Only a Full Unit Certified HEPA dust extractor meets the EPA RRP regulation guidelines, protecting you from expensive fines! All current Festool CT Dust Extractor models have been independently tested and certified to be FULL UNIT HEPA Dust Extractors. When you purchase a new Festool CT Dust Extractor, regardless of model, you will find a printed certificate in the box as well as labeling on the dust extractor documenting its Full Unit HEPA certification. If your current vacuum only has a HEPA filter and is not Full Unit HEPA Certified, then you are at risk of being cited for noncompliance with EPA RRP regulations. Simply put, there's absolutely no substitute for Full Unit HEPA Certification when using your vacuum for RRP.

A HEPA filter is only as good as its seal with the vacuum.

Offline Charles959

  • Posts: 46
Re: Which DE for lead paint clean up
« Reply #5 on: June 23, 2021, 10:26 PM »
You might find these two website of interest:

http://lockuplead.com/about-lockuplead/

https://hygenall.com

I have not used these products yet. Researching lead paint remediation makes a good test of the differences in the results of search engines. Some news about searching today:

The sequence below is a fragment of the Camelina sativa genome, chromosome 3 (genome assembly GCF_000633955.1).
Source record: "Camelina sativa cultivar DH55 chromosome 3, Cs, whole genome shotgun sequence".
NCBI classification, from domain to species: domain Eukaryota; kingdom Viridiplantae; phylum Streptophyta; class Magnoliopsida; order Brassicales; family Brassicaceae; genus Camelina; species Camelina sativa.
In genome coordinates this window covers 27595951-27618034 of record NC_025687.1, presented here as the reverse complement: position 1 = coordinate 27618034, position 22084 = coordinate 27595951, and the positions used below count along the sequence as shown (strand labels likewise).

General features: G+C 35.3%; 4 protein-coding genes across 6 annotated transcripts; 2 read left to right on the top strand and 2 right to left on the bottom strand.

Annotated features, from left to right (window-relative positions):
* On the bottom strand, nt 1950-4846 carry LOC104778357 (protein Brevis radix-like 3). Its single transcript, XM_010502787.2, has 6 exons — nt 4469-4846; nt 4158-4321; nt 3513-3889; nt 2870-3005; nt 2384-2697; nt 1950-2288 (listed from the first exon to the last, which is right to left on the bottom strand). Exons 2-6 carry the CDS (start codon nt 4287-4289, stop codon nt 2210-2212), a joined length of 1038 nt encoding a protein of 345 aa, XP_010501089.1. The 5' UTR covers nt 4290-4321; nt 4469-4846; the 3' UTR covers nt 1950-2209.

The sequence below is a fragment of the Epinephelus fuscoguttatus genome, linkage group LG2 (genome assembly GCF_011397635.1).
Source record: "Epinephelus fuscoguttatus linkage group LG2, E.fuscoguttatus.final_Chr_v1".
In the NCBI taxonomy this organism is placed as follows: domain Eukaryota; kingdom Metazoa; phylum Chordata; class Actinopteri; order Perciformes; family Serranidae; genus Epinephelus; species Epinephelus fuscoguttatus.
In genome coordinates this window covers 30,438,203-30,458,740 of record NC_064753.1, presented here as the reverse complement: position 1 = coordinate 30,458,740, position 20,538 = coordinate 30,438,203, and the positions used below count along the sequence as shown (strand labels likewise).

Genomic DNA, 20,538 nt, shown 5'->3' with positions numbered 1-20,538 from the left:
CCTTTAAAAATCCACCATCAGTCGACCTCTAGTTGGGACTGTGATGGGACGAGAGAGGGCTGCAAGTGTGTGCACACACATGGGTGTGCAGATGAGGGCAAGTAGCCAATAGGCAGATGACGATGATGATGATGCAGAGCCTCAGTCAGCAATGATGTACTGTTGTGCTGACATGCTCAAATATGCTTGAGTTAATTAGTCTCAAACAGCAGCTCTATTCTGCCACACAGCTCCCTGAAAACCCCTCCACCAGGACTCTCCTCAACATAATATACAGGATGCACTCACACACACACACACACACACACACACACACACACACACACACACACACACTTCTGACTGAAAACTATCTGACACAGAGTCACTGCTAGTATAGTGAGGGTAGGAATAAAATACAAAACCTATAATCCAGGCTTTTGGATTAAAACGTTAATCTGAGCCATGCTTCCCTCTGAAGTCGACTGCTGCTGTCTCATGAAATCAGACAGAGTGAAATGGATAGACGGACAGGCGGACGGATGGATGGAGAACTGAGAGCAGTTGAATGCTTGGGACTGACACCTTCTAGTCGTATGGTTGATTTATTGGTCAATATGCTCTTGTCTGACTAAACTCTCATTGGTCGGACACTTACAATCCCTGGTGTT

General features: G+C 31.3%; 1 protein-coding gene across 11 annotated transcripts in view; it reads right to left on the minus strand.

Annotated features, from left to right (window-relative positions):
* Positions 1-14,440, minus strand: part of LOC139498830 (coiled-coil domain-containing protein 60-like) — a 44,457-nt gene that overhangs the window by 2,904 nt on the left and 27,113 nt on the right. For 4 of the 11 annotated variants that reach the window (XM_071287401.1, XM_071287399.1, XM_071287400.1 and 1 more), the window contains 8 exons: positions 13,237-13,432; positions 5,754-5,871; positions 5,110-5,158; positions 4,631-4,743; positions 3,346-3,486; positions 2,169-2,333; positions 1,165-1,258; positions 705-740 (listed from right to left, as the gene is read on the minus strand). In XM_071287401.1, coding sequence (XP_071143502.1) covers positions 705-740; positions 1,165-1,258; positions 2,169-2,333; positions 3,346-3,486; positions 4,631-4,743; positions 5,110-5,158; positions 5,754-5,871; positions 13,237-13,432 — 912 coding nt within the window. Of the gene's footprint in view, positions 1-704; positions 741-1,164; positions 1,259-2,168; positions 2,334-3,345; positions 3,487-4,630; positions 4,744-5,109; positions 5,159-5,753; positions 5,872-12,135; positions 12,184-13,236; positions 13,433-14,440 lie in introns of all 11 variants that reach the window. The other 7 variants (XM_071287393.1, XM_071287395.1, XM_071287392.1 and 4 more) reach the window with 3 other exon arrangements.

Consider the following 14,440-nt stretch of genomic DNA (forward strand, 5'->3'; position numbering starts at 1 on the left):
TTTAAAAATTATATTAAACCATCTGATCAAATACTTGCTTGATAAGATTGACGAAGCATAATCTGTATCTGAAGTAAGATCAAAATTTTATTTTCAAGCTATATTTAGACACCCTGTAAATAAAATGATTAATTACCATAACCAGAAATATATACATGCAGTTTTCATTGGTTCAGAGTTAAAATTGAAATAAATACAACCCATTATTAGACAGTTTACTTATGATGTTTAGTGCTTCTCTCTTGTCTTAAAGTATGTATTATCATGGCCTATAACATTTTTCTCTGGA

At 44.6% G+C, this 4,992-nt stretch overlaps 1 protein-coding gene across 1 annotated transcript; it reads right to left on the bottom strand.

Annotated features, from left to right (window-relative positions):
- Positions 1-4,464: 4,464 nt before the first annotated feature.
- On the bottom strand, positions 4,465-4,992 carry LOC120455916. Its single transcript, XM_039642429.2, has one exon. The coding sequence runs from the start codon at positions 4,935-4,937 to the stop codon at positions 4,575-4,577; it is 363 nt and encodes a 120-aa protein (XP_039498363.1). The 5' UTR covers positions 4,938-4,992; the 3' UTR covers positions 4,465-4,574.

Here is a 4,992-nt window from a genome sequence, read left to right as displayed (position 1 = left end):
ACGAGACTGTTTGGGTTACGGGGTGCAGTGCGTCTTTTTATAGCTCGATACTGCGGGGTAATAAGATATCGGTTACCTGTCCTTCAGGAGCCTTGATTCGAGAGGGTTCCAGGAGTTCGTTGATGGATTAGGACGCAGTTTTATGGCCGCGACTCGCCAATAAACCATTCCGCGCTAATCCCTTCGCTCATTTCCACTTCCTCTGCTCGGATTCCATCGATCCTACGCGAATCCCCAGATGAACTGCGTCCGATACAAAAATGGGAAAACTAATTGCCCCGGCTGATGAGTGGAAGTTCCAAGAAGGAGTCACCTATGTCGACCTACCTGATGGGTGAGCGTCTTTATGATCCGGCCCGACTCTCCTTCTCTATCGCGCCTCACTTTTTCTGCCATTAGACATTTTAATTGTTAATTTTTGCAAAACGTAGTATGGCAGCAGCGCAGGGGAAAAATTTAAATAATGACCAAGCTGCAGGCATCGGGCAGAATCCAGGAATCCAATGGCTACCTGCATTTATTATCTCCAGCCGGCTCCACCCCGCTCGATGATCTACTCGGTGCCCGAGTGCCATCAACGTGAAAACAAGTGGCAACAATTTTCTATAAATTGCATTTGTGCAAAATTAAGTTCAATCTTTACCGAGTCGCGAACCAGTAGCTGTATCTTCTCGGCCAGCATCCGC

https://brave.com/search/


Offline rst

  • Posts: 2690
Re: Which DE for lead paint clean up
« Reply #6 on: June 24, 2021, 07:11 AM »
EPA fines only apply to contractors, not to homeowners.  That being said, it is important for health that you research asbestos removal as the fine dust is most dangerous.  Full body Tyvek, goggles, respirator or better yet full face respirator.

Offline Alex

  • Posts: 7665
Re: Which DE for lead paint clean up
« Reply #7 on: June 24, 2021, 07:58 AM »
EPA fines only apply to contractors, not to homeowners.  That being said, it is important for health that you research asbestos removal as the fine dust is most dangerous.  Full body Tyvek, goggles, respirator or better yet full face respirator.

I am amazed how often people here equate lead paint to asbestos. They are nowhere near in the same category.

Offline Michael Kellough

  • Posts: 5288
Re: Which DE for lead paint clean up
« Reply #8 on: June 24, 2021, 09:24 AM »
EPA fines only apply to contractors, not to homeowners.  That being said, it is important for health that you research asbestos removal as the fine dust is most dangerous.  Full body Tyvek, goggles, respirator or better yet full face respirator.

I am amazed how often people here equate lead paint to asbestos. They are nowhere near in the same category.

And it’s sad that people fear asbestos more than silica when it generally takes decades for a debilitating case of asbestosis to develop but only a small number of years (or less) to be crippled by silicosis.

Cutting a simulated quartz counter top releases twice as much silica dust as cutting a genuine granite counter top.

Lead is much less hazardous but if it’s in the trim in the house I’d seriously consider removing and replacing the trim rather than trying to remove the lead paint on the trim.

Offline Alex

  • Posts: 7665
Re: Which DE for lead paint clean up
« Reply #9 on: June 24, 2021, 01:11 PM »